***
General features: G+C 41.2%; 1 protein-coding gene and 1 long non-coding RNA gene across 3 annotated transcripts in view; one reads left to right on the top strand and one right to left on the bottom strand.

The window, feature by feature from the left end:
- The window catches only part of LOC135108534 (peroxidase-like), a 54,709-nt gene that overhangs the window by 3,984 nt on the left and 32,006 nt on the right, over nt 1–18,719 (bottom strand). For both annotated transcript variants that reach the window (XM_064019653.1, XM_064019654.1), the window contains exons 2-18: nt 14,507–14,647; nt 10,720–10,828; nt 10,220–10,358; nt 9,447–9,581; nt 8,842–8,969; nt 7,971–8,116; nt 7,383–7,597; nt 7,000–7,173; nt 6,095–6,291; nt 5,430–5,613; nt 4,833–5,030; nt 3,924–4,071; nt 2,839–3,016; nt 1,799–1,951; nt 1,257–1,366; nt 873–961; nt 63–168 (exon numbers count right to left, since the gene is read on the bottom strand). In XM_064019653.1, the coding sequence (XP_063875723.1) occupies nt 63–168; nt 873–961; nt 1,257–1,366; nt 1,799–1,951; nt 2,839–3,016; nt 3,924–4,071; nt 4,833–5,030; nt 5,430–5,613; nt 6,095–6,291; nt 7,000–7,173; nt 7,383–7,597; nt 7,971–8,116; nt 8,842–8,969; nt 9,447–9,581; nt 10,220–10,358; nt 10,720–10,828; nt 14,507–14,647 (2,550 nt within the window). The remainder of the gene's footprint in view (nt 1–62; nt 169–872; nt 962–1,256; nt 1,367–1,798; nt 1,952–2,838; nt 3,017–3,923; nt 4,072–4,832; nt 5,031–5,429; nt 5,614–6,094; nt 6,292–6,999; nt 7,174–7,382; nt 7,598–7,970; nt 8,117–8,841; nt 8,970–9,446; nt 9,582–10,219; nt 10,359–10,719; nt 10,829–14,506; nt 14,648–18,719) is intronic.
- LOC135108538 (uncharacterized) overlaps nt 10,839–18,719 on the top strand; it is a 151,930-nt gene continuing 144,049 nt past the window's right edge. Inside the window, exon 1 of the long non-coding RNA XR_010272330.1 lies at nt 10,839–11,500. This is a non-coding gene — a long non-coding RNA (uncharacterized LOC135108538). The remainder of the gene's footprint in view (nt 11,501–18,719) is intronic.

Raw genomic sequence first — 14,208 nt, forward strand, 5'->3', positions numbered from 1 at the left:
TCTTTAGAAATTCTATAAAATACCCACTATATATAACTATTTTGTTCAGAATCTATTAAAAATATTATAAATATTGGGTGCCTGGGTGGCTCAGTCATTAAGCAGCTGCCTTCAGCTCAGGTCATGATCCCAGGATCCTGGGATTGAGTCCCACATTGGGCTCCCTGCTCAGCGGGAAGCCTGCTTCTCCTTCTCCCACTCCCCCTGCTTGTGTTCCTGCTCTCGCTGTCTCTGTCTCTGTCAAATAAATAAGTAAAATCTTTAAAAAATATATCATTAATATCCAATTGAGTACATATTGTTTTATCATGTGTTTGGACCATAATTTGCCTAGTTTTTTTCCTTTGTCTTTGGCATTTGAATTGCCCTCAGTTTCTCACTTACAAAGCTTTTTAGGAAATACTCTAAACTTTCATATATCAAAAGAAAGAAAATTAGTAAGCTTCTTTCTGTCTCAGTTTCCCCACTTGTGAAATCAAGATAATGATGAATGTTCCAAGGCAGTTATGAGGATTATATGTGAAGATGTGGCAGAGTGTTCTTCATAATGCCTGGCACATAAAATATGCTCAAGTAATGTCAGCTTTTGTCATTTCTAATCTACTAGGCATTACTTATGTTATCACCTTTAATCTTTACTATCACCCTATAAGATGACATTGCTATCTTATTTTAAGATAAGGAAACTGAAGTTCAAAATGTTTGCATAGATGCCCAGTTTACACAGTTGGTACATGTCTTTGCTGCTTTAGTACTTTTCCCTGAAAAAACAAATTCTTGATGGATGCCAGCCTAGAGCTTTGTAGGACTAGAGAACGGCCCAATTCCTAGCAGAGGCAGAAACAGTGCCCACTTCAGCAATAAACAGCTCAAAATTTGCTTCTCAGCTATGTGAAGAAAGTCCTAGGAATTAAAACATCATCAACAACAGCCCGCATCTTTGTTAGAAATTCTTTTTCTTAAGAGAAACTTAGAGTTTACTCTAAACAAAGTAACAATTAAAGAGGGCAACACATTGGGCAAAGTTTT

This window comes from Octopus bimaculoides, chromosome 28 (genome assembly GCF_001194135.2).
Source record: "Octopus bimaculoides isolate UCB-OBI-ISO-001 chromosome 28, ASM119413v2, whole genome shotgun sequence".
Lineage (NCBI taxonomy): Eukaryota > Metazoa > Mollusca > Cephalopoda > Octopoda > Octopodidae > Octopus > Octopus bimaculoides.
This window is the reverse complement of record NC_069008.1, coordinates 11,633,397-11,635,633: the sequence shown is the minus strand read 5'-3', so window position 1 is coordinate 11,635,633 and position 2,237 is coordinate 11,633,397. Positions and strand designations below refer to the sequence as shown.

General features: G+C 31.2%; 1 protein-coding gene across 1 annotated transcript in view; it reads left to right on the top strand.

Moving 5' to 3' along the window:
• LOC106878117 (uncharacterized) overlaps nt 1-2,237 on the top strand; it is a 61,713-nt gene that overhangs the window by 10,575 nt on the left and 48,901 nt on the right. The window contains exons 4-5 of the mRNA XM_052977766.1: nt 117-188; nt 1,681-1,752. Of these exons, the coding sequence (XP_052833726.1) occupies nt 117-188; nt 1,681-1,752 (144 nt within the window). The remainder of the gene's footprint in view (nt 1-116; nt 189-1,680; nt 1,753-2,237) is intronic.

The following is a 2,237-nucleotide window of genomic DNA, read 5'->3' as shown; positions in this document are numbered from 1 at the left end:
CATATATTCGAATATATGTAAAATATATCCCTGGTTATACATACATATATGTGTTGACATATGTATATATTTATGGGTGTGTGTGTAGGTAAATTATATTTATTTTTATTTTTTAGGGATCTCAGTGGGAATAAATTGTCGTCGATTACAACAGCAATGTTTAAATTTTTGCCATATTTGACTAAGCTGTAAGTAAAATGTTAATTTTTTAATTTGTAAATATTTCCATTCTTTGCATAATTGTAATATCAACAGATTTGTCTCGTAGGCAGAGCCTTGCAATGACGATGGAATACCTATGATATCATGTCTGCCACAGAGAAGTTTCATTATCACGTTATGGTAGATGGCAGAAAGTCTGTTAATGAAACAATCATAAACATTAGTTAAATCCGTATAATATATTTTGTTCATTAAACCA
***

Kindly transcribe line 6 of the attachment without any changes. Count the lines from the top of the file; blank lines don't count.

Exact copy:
TCTTTAGAAATTCTATAAAATACCCACTATATATAACTATTTTGTTCAGAATCTATTAAAAATATTATAAATATTGGGTGCCTGGGTGGCTCAGTCATTAAGCAGCTGCCTTCAGCTCAGGTCATGATCCCAGGATCCTGGGATTGAGTCCCACATTGGGCTCCCTGCTCAGCGGGAAGCCTGCTTCTCCTTCTCCCACTCCCCCTGCTTGTGTTCCTGCTCTCGCTGTCTCTGTCTCTGTCAAATAAATAAGTAAAATCTTTAAAAAATATATCATTAATATCCAATTGAGTACATATTGTTTTATCATGTGTTTGGACCATAATTTGCCTAGTTTTTTTCCTTTGTCTTTGGCATTTGAATTGCCCTCAGTTTCTCACTTACAAAGCTTTTTAGGAAATACTCTAAACTTTCATATATCAAAAGAAAGAAAATTAGTAAGCTTCTTTCTGTCTCAGTTTCCCCACTTGTGAAATCAAGATAATGATGAATGTTCCAAGGCAGTTATGAGGATTATATGTGAAGATGTGGCAGAGTGTTCTTCATAATGCCTGGCACATAAAATATGCTCAAGTAATGTCAGCTTTTGTCATTTCTAATCTACTAGGCATTACTTATGTTATCACCTTTAATCTTTACTATCACCCTATAAGATGACATTGCTATCTTATTTTAAGATAAGGAAACTGAAGTTCAAAATGTTTGCATAGATGCCCAGTTTACACAGTTGGTACATGTCTTTGCTGCTTTAGTACTTTTCCCTGAAAAAACAAATTCTTGATGGATGCCAGCCTAGAGCTTTGTAGGACTAGAGAACGGCCCAATTCCTAGCAGAGGCAGAAACAGTGCCCACTTCAGCAATAAACAGCTCAAAATTTGCTTCTCAGCTATGTGAAGAAAGTCCTAGGAATTAAAACATCATCAACAACAGCCCGCATCTTTGTTAGAAATTCTTTTTCTTAAGAGAAACTTAGAGTTTACTCTAAACAAAGTAACAATTAAAGAGGGCAACACATTGGGCAAAGTTTT